Charles Shere writes about Copland's The Tender Land, here. I think Shere's characterization of the piece as "hokey and pretentious" is right on the money: the opera's music is thin and both libretto and score are unable, dramatically, to make anything particularly engaging out of its most potent theme, forbidden sexuality (which ought to work and which Copland handles so astonishingly well in Appalachian Spring, showing that the problem is compositional and not a direct function of either the materials or the style.)
Shere also writes that:
I've always thought of Copland, Britten, and Shostakovich as an interesting triad. Each was immensely gifted and intelligent; caught in an uneasy relationship to the prevailing Modernism-Reactionism duality of the early 20th century; apparently self-assigned to a position of National Spokesman for his art. Each composed masterpieces, particularly early masterpieces, then went on to an uneven output often troubled by indecision as to whether to be Popular or Principled (with respect to personal musical style).
It is, indeed, interesting how these three became "national spokesmen", as none of three came equipped with the biography or personality which could be described as a cookie cutter for such a role and the part of the local political and musical institutions in assigning these identities was perhaps more critical than their own contributions. While each lived through real political difficulties, on balance each showed a talent for adaption to their local systems.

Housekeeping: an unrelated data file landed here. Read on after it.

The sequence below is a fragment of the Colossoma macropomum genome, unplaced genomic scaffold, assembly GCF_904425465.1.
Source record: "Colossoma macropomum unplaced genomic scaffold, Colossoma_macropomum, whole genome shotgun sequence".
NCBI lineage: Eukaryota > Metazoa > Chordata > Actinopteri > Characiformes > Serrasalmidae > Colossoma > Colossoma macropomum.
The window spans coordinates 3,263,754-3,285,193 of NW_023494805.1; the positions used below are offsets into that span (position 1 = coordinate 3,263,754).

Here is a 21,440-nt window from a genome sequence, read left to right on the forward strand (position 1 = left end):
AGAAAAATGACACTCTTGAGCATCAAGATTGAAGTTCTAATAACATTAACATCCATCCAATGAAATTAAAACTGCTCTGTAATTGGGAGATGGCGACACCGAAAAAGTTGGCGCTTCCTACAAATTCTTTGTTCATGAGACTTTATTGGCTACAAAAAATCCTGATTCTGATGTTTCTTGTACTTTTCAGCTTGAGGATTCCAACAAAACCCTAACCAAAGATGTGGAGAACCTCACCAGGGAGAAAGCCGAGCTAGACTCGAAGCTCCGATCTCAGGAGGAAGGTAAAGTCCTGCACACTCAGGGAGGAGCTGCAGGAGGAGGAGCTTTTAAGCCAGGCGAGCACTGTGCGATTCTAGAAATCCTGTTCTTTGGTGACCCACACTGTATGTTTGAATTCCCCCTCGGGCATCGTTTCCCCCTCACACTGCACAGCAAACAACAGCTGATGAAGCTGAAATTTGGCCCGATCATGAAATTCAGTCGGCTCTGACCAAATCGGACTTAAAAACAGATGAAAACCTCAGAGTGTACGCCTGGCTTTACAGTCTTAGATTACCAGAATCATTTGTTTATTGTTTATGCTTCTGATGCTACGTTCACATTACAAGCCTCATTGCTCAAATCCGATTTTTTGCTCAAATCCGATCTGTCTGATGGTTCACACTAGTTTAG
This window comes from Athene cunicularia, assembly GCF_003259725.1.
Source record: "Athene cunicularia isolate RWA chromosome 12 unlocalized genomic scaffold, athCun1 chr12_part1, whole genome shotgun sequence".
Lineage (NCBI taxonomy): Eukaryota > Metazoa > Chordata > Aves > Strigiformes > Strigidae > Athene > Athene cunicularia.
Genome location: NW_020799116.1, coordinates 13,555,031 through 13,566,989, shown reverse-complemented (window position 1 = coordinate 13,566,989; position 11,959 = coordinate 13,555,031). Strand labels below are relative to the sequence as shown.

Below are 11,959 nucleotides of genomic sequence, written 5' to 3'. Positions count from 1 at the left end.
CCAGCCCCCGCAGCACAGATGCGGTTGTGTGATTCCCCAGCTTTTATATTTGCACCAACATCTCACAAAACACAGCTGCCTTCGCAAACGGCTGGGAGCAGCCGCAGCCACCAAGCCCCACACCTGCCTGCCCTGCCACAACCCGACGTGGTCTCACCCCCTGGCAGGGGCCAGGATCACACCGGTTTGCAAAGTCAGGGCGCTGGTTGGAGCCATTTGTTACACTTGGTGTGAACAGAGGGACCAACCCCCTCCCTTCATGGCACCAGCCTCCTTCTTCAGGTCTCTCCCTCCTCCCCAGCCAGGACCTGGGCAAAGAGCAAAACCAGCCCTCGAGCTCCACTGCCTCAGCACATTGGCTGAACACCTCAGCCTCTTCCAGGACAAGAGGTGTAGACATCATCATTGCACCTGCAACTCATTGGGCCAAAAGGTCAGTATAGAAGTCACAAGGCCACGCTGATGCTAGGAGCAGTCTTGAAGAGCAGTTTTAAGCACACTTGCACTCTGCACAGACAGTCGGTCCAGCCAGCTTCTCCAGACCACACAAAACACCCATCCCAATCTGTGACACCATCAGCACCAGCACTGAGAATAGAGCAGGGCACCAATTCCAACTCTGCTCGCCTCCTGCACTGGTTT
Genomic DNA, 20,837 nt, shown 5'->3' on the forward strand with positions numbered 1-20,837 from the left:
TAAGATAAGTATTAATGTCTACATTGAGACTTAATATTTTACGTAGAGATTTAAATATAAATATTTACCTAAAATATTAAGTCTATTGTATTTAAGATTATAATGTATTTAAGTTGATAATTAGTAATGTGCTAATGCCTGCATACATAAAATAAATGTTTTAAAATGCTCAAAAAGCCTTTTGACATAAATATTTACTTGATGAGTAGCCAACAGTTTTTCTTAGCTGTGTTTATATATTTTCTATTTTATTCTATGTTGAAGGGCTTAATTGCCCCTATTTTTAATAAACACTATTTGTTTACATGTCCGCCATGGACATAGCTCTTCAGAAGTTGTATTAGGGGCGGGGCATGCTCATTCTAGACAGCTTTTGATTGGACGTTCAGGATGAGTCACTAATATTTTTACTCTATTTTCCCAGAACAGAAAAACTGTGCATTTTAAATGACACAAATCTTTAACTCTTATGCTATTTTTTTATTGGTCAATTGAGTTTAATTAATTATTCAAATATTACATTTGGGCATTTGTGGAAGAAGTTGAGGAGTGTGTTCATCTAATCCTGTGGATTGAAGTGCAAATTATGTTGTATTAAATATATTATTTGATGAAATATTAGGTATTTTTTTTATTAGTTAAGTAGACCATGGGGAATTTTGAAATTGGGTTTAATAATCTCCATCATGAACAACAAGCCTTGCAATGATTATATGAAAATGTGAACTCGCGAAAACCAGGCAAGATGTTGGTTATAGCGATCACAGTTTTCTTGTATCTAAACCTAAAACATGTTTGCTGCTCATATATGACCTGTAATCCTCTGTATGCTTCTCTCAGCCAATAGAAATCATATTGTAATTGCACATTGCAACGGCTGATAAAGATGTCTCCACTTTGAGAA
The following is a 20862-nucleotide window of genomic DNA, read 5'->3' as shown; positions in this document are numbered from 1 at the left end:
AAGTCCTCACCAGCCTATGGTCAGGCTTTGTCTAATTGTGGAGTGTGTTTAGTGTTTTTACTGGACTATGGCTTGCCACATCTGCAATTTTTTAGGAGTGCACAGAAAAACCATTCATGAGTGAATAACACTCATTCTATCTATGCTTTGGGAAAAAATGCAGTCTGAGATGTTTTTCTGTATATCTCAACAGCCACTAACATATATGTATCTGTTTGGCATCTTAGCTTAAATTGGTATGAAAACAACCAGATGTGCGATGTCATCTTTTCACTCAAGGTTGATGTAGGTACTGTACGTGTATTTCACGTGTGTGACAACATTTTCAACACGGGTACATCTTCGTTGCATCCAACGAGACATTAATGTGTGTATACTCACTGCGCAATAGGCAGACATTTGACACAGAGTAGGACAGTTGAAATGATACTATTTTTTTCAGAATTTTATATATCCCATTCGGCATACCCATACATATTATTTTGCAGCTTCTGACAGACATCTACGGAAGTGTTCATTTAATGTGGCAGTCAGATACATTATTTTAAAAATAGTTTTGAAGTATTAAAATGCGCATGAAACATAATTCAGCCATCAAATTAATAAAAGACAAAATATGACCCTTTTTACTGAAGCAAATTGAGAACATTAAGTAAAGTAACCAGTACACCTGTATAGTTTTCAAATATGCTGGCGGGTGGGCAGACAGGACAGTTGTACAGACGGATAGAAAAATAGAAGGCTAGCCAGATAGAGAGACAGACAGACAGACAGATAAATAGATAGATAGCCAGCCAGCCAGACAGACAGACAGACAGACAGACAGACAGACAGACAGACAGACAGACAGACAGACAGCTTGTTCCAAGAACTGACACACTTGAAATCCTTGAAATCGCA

Besides being the unavoidable composers during their lifetimes (as a kid, these were the three reliable exceptions to the rule of not-programming contemporary music on local radio and concerts), the members of this triad have received substantial attention of late from music historians with both scholarly (Taruskin) and more popular (Ross) projects. I'll have to admit to having large blind spots (deaf spots? why are we so persistently forced to use visual metaphors when talking about sound?) for the music of all three and this, collaterally, has made reading these histories a real chore. In Copland's case, for example, the music which lasts for me are the most "difficult" early and late pieces, The Organ Symphony or even the much-maligned Inscape, for example, with Appalachian Spring being the elegant exception that proves the rule for his "mainstream" pieces. With Britten, whose music I have really heard far too much of, the Church Parables remains impressive, and with Shostakovich, I have absolutely no patience left and now publicly pledge not to let myself get hauled once again to a new production of The Nose or Lady Macbeth of Mtsensk under the promise that "this time, you'll really like it". No I won't.
This is music which fails to renew the musical imagination. But then again, maybe, the official, mainstream status of these men and the stuff they made simply precludes any such ambition. It would have been best if we could've grouped the three into a Poe/Silliman category of a Musical School of Quietude, and let it all fade away. But it is in the nature of such boat-not-rockers that they continue to dominate concert programs and have a decisive influence on the young quietist and careerist composers of our time. And, unfortunately, in music, as opposed to poetry, our quietists are not restricted to the piano end of the dynamic range. There is one, small and slightly evil joy I can take, though: these are the three 20th century composers whose names are most likely to get mispelled on undergraduate music appreciation tests. Take your small pleasures wherever you can find them, I say.